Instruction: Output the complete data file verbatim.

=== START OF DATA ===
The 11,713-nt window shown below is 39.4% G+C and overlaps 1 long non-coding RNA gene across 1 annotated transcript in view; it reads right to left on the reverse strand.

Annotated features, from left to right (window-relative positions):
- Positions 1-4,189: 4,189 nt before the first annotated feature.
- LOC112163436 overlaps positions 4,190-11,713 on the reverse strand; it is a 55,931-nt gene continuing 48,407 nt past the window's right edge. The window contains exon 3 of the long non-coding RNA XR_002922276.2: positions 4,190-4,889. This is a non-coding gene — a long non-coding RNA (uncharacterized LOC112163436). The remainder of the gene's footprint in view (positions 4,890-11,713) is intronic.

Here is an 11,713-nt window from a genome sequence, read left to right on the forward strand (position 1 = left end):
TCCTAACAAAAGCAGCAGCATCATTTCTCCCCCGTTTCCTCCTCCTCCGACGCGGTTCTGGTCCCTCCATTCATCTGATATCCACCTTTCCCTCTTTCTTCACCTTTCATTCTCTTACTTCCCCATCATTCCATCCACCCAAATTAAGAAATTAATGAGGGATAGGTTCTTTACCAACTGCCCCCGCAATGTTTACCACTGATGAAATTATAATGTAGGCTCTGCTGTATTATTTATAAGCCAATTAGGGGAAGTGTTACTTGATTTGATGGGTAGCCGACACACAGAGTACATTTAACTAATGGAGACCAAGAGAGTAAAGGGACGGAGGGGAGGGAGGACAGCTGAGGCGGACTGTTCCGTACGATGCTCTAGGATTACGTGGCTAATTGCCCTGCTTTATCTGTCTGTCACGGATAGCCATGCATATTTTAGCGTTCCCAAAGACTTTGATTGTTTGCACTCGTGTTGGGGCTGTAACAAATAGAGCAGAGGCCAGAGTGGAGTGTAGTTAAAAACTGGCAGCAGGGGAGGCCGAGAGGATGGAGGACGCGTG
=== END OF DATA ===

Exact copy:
The 11,713-nt window shown below is 39.4% G+C and overlaps 1 long non-coding RNA gene across 1 annotated transcript in view; it reads right to left on the reverse strand.

Annotated features, from left to right (window-relative positions):
- Positions 1-4,189: 4,189 nt before the first annotated feature.
- LOC112163436 overlaps positions 4,190-11,713 on the reverse strand; it is a 55,931-nt gene continuing 48,407 nt past the window's right edge. The window contains exon 3 of the long non-coding RNA XR_002922276.2: positions 4,190-4,889. This is a non-coding gene — a long non-coding RNA (uncharacterized LOC112163436). The remainder of the gene's footprint in view (positions 4,890-11,713) is intronic.

Here is an 11,713-nt window from a genome sequence, read left to right on the forward strand (position 1 = left end):
TCCTAACAAAAGCAGCAGCATCATTTCTCCCCCGTTTCCTCCTCCTCCGACGCGGTTCTGGTCCCTCCATTCATCTGATATCCACCTTTCCCTCTTTCTTCACCTTTCATTCTCTTACTTCCCCATCATTCCATCCACCCAAATTAAGAAATTAATGAGGGATAGGTTCTTTACCAACTGCCCCCGCAATGTTTACCACTGATGAAATTATAATGTAGGCTCTGCTGTATTATTTATAAGCCAATTAGGGGAAGTGTTACTTGATTTGATGGGTAGCCGACACACAGAGTACATTTAACTAATGGAGACCAAGAGAGTAAAGGGACGGAGGGGAGGGAGGACAGCTGAGGCGGACTGTTCCGTACGATGCTCTAGGATTACGTGGCTAATTGCCCTGCTTTATCTGTCTGTCACGGATAGCCATGCATATTTTAGCGTTCCCAAAGACTTTGATTGTTTGCACTCGTGTTGGGGCTGTAACAAATAGAGCAGAGGCCAGAGTGGAGTGTAGTTAAAAACTGGCAGCAGGGGAGGCCGAGAGGATGGAGGACGCGTG